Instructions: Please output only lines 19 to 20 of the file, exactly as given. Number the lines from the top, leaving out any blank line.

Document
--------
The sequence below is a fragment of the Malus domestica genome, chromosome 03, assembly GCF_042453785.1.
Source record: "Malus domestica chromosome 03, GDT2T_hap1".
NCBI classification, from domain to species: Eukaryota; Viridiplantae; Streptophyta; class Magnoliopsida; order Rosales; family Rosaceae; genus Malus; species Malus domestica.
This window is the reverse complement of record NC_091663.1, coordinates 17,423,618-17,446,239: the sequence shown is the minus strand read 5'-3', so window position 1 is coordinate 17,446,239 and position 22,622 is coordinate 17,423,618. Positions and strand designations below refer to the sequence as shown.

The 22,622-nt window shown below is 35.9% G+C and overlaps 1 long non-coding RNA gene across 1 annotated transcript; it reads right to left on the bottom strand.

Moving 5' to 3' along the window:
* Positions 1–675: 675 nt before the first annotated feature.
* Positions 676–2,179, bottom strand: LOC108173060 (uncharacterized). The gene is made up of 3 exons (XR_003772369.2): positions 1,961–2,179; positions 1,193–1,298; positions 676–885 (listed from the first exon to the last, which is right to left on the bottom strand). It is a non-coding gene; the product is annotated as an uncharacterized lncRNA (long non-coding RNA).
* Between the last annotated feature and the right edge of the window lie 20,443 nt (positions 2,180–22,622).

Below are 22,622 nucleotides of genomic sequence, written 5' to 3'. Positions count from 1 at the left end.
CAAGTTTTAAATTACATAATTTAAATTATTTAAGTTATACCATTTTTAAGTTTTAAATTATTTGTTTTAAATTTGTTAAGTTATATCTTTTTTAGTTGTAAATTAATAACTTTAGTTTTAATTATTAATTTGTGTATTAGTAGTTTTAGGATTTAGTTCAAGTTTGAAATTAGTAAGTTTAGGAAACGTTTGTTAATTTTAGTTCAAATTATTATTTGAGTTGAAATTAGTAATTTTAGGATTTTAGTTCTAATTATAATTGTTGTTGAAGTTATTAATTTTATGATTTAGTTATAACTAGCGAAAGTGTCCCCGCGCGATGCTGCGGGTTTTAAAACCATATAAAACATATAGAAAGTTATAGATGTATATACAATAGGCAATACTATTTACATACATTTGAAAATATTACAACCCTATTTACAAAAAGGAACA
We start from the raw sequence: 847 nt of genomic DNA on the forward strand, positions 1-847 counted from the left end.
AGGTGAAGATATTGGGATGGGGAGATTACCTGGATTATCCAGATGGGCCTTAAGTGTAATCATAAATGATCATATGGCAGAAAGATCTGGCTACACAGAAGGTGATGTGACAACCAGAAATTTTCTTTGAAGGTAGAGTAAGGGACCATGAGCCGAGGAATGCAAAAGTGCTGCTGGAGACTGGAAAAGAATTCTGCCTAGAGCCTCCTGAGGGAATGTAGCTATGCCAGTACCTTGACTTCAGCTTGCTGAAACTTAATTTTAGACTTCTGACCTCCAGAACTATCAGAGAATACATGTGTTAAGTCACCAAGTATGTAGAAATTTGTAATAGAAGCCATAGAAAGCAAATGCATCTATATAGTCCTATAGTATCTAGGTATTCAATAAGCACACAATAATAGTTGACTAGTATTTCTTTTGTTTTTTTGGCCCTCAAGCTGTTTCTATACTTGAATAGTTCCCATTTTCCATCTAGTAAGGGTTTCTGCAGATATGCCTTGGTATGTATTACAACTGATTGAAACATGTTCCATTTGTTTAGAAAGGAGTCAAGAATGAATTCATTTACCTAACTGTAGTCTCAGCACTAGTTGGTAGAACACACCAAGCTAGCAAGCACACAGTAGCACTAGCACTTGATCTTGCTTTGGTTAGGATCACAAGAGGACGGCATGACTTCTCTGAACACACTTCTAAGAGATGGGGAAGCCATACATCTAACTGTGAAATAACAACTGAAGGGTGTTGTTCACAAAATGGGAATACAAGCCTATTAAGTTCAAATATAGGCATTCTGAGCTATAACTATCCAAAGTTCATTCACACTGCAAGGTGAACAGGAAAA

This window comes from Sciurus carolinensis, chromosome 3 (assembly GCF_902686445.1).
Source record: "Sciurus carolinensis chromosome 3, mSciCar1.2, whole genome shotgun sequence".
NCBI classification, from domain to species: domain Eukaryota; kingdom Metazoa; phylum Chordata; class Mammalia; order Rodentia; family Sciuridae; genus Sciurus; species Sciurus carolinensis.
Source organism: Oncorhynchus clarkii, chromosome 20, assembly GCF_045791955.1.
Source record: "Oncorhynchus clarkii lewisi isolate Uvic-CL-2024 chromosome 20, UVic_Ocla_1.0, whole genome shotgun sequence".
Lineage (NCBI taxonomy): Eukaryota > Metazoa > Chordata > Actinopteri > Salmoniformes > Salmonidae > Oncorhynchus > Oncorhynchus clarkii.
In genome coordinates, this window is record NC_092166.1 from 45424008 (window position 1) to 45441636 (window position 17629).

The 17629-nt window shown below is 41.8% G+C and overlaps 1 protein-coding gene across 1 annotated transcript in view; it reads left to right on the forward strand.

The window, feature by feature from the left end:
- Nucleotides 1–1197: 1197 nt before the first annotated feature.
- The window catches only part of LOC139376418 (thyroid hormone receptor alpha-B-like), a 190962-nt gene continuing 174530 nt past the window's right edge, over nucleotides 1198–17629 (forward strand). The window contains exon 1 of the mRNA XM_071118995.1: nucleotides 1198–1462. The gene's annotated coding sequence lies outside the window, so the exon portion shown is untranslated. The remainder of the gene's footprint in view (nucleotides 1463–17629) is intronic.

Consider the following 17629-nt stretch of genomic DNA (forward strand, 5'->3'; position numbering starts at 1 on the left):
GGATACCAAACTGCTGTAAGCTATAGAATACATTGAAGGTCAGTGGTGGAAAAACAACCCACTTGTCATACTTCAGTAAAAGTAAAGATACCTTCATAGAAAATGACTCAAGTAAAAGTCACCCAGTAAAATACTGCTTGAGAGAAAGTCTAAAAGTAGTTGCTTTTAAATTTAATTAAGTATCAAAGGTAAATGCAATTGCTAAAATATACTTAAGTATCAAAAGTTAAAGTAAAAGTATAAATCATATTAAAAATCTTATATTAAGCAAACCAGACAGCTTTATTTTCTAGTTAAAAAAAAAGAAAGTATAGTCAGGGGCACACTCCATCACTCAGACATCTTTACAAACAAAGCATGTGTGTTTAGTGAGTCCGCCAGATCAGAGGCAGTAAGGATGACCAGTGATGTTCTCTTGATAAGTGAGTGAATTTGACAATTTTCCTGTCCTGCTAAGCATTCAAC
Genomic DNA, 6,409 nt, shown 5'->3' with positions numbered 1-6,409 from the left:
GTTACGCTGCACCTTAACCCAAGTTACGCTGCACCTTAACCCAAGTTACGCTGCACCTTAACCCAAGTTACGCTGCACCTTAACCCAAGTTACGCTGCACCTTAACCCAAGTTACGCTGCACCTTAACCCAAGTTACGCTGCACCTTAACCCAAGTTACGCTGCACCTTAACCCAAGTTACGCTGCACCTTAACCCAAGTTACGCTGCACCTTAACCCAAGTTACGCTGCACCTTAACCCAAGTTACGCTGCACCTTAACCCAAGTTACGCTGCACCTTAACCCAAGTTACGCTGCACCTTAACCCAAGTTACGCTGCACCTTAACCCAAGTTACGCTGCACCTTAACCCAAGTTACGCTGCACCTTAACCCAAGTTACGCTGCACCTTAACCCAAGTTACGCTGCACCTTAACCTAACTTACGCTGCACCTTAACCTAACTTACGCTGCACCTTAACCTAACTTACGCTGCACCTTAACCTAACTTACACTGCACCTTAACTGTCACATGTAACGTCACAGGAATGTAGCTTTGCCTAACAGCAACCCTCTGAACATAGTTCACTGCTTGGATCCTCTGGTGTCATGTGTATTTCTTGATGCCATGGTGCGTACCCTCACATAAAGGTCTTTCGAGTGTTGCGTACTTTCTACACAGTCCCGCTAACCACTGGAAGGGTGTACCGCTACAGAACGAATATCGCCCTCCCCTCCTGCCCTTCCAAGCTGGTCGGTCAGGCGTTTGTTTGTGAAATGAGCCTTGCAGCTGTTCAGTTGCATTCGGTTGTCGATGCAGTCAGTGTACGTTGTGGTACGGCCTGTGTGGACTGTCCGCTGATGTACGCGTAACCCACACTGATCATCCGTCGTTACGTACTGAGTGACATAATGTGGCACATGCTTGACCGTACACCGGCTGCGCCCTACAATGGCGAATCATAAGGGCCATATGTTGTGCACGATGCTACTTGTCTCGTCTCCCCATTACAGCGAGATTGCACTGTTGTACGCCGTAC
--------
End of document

Lineage (NCBI taxonomy): Eukaryota > Metazoa > Chordata > Actinopteri > Salmoniformes > Salmonidae > Oncorhynchus > Oncorhynchus clarkii.
In genome coordinates, this window is record NC_092166.1 from 45424008 (window position 1) to 45441636 (window position 17629).